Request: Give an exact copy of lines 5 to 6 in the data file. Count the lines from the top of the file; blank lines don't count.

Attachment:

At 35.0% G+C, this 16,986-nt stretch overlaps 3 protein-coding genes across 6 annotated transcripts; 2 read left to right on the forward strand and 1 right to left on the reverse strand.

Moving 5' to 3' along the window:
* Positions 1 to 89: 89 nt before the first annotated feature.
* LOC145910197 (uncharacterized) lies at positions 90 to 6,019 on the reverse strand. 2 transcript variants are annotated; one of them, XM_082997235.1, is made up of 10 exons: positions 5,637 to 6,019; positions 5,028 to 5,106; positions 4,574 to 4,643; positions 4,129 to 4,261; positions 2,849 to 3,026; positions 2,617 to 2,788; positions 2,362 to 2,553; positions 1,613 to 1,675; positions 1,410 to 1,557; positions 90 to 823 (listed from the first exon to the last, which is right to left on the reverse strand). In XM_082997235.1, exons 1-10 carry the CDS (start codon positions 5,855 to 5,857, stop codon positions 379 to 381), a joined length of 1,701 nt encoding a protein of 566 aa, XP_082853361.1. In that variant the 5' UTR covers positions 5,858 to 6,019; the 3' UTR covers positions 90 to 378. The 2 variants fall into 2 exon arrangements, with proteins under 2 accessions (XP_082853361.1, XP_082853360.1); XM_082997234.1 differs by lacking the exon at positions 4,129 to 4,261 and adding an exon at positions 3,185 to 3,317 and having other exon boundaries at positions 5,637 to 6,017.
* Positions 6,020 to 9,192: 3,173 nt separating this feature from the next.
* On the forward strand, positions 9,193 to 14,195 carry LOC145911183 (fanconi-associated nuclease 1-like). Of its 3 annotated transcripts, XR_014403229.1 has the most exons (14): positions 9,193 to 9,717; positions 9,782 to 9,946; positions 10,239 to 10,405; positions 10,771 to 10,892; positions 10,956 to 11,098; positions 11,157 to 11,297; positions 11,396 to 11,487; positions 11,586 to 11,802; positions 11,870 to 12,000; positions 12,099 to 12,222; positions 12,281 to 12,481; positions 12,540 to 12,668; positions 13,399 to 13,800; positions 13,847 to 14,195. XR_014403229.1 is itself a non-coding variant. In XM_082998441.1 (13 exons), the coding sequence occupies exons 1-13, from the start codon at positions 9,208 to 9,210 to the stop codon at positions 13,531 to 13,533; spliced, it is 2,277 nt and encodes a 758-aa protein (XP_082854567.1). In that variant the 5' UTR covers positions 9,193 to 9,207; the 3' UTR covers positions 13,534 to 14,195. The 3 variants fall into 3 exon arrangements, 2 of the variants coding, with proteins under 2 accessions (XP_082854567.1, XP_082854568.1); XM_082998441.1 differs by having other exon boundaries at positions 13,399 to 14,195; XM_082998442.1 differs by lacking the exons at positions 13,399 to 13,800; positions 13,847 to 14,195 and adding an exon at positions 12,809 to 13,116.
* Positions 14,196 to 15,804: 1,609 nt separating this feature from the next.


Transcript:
* Positions 6,020 to 9,192: 3,173 nt separating this feature from the next.
* On the forward strand, positions 9,193 to 14,195 carry LOC145911183 (fanconi-associated nuclease 1-like). Of its 3 annotated transcripts, XR_014403229.1 has the most exons (14): positions 9,193 to 9,717; positions 9,782 to 9,946; positions 10,239 to 10,405; positions 10,771 to 10,892; positions 10,956 to 11,098; positions 11,157 to 11,297; positions 11,396 to 11,487; positions 11,586 to 11,802; positions 11,870 to 12,000; positions 12,099 to 12,222; positions 12,281 to 12,481; positions 12,540 to 12,668; positions 13,399 to 13,800; positions 13,847 to 14,195. XR_014403229.1 is itself a non-coding variant. In XM_082998441.1 (13 exons), the coding sequence occupies exons 1-13, from the start codon at positions 9,208 to 9,210 to the stop codon at positions 13,531 to 13,533; spliced, it is 2,277 nt and encodes a 758-aa protein (XP_082854567.1). In that variant the 5' UTR covers positions 9,193 to 9,207; the 3' UTR covers positions 13,534 to 14,195. The 3 variants fall into 3 exon arrangements, 2 of the variants coding, with proteins under 2 accessions (XP_082854567.1, XP_082854568.1); XM_082998441.1 differs by having other exon boundaries at positions 13,399 to 14,195; XM_082998442.1 differs by lacking the exons at positions 13,399 to 13,800; positions 13,847 to 14,195 and adding an exon at positions 12,809 to 13,116.